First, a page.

While learning “the right pressure at the right time” takes time and experience, start by using the point of balance and flight zone. Demonstrating the concepts on a group of newly-arrived feeder cattle that clearly had more experience with coyotes and rattlesnakes than they did with humans, Gill showed the cowboys how to use the point of balance and flight zones to get the first few cattle in the bunch to move from one side of the pen to the other, working the cattle from the front and side rather than from behind.

“Working cattle from behind is not what they want us to do,” he says. That’s because, if you’re behind the cattle trying to drive them by waving your arms and shouting, those will turn round to see what the fuss is all about. “I want to work from the front, draw the cattle to me and let them take themselves out of the pen.”

In addition to settling cattle down and allowing them to build trust in their handlers, Gill says the acclimation process has other benefits. “If I can do this when they first come in, I can look for sickness, lameness, anything that maybe ailing these cattle. If they’ll start relaxing, I can start picking up sickness as they come by.”

The key to an effective acclimation process is taking the time to work the cattle consistently so they build trust, relax in their new surroundings and go on feed quickly. Not only does it pay off throughout the time they’re in the feedyard, but when they ship as fed cattle. “I don’t want to do this they day they ship,” Gill says. “I want them all to work smooth and easy. The only way I can do that is to train them early.”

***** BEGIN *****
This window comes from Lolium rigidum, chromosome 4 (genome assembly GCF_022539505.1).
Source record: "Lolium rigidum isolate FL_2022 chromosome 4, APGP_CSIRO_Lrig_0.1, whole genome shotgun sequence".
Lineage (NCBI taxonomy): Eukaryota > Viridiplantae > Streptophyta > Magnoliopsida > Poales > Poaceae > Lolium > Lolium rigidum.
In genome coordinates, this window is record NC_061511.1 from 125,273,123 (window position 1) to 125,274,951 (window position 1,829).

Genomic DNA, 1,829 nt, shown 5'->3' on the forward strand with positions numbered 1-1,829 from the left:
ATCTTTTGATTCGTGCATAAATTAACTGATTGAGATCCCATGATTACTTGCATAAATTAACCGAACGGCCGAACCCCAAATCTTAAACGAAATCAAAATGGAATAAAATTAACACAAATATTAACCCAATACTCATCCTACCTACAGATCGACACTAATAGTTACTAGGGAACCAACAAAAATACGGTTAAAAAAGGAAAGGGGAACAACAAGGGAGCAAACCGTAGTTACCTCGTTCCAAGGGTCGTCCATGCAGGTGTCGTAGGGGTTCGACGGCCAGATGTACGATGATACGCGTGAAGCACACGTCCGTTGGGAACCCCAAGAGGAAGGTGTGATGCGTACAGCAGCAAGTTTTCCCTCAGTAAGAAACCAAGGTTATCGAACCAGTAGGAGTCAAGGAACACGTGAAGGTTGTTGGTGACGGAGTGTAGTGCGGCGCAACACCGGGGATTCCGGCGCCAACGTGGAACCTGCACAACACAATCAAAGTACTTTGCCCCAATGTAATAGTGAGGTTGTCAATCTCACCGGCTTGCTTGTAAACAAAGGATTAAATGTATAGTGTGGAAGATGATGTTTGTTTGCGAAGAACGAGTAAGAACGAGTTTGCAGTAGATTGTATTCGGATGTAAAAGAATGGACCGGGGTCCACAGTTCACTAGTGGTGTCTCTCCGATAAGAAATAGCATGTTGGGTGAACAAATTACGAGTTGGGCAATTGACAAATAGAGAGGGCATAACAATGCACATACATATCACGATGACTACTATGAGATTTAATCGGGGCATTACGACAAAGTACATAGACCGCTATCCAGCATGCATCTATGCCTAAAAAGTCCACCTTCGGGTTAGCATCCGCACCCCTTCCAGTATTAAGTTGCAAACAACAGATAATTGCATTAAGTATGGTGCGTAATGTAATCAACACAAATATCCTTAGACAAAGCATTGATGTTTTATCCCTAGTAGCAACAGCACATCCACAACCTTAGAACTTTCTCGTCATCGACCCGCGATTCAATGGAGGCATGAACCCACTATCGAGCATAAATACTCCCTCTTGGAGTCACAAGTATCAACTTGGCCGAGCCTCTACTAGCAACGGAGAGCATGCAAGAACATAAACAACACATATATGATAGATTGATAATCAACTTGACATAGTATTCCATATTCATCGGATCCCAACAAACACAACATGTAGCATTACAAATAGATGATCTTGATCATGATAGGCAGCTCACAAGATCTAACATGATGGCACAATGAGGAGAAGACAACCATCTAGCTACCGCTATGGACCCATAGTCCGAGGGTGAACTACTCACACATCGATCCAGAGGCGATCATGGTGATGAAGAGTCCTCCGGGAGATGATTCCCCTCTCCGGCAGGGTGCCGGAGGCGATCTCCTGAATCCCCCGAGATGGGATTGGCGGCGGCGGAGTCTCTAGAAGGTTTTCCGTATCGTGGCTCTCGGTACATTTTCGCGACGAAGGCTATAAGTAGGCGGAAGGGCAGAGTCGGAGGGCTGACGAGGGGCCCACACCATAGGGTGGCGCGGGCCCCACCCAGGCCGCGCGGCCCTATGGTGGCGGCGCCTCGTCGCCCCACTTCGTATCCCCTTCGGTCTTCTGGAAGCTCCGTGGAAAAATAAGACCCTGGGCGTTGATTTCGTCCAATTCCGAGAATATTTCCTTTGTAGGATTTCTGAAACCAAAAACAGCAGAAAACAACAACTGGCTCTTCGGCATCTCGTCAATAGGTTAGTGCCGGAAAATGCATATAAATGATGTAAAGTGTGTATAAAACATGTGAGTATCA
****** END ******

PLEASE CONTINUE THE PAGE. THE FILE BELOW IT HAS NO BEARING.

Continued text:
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A Handbook for Ranch ManagersA Handbook for Ranch Managers.  In keeping with the “holistic” idea that the land, the livestock, the people and the money should be viewed as a single integrated whole: Part I deals with the management of the natural resources. Part II covers livestock production and Part III deals with the people and the money. Not only would this book make an excellent basic text for a university program in Ranch Management, no professional ranch manager’s reference bookshelf should be without it. It is a comprehensive reference manual for managing the working ranch. The information in the appendices and extensive bibliography alone is worth the price of the book.

You might be interested in this books supplement: Planned Grazing: A Study Guide and Reference Manual.

About Land & Livestock Interntional, Inc.

Land and Livestock International, Inc. is a leading agribusiness management firm providing a complete line of services to the range livestock industry. We believe that private property is the foundation of America. Private property and free markets go hand in hand—without property there is no freedom. We also believe that free markets, not government intervention, hold the key to natural resource conservation and environmental preservation. No government bureaucrat can (or will) understand and treat the land with as much respect as its owner. The bureaucrat simply does not have the same motives as does the owner of a capital interest in the property. Our specialty is the working livestock ranch simply because there are so many very good reasons for owning such a property. We provide educational, management and consulting services with a focus on ecologically and financially sustainable land management that will enhance natural processes (water and mineral cycles, energy flow and community dynamics) while enhancing profits and steadily building wealth.